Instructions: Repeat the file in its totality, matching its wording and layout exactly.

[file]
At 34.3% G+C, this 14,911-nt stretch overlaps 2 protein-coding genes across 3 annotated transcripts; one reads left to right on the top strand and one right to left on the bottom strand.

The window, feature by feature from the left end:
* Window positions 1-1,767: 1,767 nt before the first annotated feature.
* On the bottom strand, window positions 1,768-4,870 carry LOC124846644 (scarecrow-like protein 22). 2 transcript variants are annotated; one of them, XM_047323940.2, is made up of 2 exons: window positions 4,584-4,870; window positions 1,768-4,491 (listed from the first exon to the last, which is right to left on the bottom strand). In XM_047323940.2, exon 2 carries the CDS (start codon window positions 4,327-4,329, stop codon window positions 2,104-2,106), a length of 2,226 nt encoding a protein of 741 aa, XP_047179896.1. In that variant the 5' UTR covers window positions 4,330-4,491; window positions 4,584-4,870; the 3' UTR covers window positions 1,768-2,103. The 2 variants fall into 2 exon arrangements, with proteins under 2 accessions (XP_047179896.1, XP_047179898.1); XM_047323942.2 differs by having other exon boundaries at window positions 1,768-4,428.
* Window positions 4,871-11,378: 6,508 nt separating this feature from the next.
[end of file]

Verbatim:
At 34.3% G+C, this 14,911-nt stretch overlaps 2 protein-coding genes across 3 annotated transcripts; one reads left to right on the top strand and one right to left on the bottom strand.

The window, feature by feature from the left end:
* Window positions 1-1,767: 1,767 nt before the first annotated feature.
* On the bottom strand, window positions 1,768-4,870 carry LOC124846644 (scarecrow-like protein 22). 2 transcript variants are annotated; one of them, XM_047323940.2, is made up of 2 exons: window positions 4,584-4,870; window positions 1,768-4,491 (listed from the first exon to the last, which is right to left on the bottom strand). In XM_047323940.2, exon 2 carries the CDS (start codon window positions 4,327-4,329, stop codon window positions 2,104-2,106), a length of 2,226 nt encoding a protein of 741 aa, XP_047179896.1. In that variant the 5' UTR covers window positions 4,330-4,491; window positions 4,584-4,870; the 3' UTR covers window positions 1,768-2,103. The 2 variants fall into 2 exon arrangements, with proteins under 2 accessions (XP_047179896.1, XP_047179898.1); XM_047323942.2 differs by having other exon boundaries at window positions 1,768-4,428.
* Window positions 4,871-11,378: 6,508 nt separating this feature from the next.